Legendary soul singer Bill Withers, who wrote and sang hits like “Lean On Me,” “Lovely Day,” and “Ain’t No Sunshine,” has died from heart complications at age 81, his family confirmed in a statement to the Associated Press.
He was a three-time Grammy Award winner and an inductee in the Rock and Roll Hall of Fame.
“We are devastated by the loss of our beloved, devoted husband and father,” the family statement said. “A solitary man with a heart driven to connect to the world at large, with his poetry and music, he spoke honestly to people and connected them to each other.”
“As private a life as he lived close to intimate family and friends, his music forever belongs to the world. In this difficult time, we pray his music offers comfort and entertainment as fans hold tight to loved ones.”
Withers was born in the small coal-mining town of Slab Fork, West Virginia, and struggled to overcome a childhood stutter that made it hard for him to fit in. He served a stint in the Navy before moving to Los Angeles in the 1960s, with $250 in his pocket, to start a music career.
In 1971, he put out an album on Sussex Records, titled Just As I Am, with the legendary Booker T. Jones. It had instant hits like “Ain’t No Sunshine,” which was originally released as the B-side of his debut single, Harlem but climbed the charts quickly when radio DJs flipped the disc. It spent 16 weeks in the top 40.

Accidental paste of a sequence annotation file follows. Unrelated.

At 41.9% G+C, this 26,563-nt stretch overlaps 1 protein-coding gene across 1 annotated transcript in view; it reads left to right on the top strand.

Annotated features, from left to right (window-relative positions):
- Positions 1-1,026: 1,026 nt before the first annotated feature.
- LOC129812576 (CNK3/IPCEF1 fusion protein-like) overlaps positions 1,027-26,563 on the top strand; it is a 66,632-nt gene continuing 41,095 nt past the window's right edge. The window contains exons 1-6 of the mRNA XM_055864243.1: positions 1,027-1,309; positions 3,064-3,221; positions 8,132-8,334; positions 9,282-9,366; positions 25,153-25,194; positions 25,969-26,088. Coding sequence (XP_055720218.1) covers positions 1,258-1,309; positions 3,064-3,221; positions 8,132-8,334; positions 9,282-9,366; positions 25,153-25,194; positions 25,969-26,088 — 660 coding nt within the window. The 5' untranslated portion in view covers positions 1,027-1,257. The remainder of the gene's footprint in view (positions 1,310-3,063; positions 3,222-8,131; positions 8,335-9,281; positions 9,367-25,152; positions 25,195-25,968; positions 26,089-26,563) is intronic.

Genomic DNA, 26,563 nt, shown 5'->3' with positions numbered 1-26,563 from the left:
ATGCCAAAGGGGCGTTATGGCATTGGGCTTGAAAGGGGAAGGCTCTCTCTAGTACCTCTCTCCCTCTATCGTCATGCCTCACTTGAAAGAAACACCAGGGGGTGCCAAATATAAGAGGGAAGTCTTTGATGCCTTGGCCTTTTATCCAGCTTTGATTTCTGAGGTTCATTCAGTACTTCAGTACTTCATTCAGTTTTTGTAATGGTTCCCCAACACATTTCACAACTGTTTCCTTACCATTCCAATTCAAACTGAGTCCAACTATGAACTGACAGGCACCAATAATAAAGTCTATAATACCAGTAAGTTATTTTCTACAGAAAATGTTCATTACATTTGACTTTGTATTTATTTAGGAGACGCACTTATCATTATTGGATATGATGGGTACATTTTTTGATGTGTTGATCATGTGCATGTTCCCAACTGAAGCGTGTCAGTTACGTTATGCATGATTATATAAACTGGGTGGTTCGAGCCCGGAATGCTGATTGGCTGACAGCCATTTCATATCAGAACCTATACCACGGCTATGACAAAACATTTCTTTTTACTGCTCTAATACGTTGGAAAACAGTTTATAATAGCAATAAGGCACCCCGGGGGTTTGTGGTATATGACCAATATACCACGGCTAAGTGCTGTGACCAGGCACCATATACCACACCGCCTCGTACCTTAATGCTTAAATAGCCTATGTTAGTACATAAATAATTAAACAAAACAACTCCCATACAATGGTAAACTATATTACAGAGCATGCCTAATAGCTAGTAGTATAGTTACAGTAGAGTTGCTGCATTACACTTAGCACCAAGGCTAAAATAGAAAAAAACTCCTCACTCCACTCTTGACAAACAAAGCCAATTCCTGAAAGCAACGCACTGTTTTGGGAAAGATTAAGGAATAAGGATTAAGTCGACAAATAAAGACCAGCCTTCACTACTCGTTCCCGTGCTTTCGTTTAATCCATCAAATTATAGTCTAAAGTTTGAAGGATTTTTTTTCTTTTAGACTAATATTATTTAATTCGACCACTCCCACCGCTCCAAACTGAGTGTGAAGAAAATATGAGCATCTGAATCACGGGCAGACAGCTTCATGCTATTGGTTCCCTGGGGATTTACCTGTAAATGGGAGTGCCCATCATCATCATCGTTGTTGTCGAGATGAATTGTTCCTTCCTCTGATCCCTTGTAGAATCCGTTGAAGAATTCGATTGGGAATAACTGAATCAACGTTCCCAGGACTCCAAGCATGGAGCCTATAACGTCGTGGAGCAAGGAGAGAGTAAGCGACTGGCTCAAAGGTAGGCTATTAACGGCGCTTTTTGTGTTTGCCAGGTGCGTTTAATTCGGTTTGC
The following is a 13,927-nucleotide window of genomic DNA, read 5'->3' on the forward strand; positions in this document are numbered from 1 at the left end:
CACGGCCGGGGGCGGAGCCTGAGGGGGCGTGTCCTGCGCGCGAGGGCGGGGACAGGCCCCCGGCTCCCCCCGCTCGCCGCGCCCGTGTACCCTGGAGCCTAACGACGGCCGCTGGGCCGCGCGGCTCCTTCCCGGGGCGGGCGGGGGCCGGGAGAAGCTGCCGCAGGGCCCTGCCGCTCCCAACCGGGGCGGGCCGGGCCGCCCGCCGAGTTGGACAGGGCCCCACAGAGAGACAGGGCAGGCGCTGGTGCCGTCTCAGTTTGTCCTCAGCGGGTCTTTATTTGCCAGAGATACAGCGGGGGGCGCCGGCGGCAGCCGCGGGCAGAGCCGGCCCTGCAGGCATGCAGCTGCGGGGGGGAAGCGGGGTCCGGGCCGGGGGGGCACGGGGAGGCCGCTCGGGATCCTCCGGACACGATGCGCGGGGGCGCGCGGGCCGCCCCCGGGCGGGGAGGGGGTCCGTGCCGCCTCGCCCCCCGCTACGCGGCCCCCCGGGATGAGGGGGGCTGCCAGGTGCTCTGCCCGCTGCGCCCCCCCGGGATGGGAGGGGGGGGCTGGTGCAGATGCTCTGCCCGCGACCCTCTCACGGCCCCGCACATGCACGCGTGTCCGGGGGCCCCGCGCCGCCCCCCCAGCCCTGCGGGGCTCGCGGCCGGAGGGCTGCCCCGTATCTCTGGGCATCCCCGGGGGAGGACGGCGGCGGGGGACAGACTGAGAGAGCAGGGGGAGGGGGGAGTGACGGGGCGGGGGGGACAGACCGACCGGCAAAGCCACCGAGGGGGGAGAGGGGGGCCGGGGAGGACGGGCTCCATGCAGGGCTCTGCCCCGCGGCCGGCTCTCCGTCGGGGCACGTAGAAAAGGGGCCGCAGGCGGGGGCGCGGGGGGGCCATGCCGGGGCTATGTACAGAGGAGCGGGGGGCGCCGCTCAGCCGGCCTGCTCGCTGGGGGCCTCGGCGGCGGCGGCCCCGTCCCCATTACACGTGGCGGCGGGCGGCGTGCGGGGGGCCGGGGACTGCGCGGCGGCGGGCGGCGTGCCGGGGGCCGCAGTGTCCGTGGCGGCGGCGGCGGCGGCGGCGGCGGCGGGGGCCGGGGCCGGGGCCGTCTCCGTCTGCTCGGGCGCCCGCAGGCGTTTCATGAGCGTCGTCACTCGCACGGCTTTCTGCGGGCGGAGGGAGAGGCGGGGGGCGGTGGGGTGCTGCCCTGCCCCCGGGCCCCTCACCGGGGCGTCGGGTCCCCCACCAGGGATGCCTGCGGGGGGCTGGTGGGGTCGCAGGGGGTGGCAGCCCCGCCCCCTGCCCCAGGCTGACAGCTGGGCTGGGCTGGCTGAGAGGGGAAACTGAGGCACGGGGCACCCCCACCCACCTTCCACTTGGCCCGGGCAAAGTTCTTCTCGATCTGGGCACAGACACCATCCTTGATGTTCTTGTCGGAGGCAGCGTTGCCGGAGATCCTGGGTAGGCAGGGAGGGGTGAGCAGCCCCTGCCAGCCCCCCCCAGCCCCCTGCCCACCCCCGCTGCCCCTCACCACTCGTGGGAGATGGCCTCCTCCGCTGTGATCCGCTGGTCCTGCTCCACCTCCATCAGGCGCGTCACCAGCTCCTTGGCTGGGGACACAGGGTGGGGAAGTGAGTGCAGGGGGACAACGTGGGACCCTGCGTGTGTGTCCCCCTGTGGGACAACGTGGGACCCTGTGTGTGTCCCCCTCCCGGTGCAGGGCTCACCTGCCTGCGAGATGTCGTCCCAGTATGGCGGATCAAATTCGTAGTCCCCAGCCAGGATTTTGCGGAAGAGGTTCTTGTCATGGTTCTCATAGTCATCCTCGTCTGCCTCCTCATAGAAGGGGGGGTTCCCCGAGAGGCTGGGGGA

He came out with more hits a year later, including “Lean On Me,” “Who Is He (and What Is He to You),” and “Use Me” on his second album Still Bill. Then came “Lovely Day,” co-written with Skip Scarborough, in which Withers famously sang the word “day” for nearly 19 seconds.
He also released “Just The Two Of Us” on his 1973 album Live at Carnegie Hall which made Rolling Stone’s 50 Greatest Live Albums of All Time.
When Sussex Records went bankrupt, Withers was signed to Columbia Records, but he complained about being muzzled by the label’s executives, and he struggled to release songs that struck a chord as deeply as his earlier material. He went into early retirement in the 1980s.
In a 2009 documentary, Still Bill, Withers appeared content to have walked away from music when he did.
Withers’ music has not only been used for decades in countless films, weddings, funerals and parties. His songs have often become anthems during times of crises.
Hospital works have reportedly been singing “Lean On Me,” a song about friendship, to each other during the current coronavirus pandemic.
“Lean On Me” was also performed at both Barack Obama and Bill Clinton’s inaugurations.
“I’m not a virtuoso, but I was able to write songs that people could identify with,” Withers told Rolling Stone in 2015. “I don’t think I’ve done bad for a guy from Slab Fork, West Virginia.”
Rapper Questlove told Rolling Stone that Withers was “the last African-American Everyman... [and] the closest thing black people have to a Bruce Springsteen.”
Withers is survived by his wife Marcia Johnson and their two children, Todd and Kori.